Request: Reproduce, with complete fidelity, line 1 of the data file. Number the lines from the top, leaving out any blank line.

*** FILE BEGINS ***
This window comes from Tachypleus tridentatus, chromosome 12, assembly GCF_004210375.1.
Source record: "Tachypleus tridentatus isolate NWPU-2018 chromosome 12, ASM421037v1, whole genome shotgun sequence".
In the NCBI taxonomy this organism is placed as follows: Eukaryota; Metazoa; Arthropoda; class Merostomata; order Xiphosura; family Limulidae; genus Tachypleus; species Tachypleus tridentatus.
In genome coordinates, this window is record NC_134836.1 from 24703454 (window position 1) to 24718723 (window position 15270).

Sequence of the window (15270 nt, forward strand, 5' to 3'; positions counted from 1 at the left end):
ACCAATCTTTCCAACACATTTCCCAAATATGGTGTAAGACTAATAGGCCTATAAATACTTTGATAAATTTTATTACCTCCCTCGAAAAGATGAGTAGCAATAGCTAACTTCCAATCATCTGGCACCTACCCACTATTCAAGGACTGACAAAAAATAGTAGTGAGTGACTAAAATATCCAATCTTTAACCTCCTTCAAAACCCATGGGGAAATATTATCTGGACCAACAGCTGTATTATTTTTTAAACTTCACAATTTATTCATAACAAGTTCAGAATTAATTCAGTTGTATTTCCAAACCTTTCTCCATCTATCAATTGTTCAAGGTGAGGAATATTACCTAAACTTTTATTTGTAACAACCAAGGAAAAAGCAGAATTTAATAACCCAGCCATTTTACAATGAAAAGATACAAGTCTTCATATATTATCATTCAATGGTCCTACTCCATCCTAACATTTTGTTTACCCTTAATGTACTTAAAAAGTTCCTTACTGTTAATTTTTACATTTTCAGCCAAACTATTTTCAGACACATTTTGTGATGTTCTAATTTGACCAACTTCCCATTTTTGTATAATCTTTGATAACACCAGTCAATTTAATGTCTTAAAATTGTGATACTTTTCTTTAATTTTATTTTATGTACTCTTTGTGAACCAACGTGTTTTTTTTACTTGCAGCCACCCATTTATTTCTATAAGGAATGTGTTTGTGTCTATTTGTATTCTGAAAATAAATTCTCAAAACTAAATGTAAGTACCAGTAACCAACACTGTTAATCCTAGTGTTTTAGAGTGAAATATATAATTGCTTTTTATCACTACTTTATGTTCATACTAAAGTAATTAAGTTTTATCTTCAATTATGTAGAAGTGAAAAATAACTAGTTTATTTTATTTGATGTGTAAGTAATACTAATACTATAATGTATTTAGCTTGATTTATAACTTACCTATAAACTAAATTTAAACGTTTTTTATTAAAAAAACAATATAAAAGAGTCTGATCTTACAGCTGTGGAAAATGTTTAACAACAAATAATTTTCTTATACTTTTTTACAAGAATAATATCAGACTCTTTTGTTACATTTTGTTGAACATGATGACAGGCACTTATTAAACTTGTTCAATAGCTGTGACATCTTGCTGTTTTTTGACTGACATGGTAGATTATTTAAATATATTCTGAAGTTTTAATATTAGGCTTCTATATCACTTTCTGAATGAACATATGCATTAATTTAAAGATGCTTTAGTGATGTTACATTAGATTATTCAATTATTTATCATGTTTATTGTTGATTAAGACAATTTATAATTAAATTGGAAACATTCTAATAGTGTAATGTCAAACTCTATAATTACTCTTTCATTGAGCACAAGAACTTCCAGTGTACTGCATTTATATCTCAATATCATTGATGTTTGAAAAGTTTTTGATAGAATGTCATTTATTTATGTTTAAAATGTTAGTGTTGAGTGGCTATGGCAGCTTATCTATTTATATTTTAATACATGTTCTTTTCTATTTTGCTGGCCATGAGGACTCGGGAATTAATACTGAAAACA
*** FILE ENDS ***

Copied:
This window comes from Tachypleus tridentatus, chromosome 12, assembly GCF_004210375.1.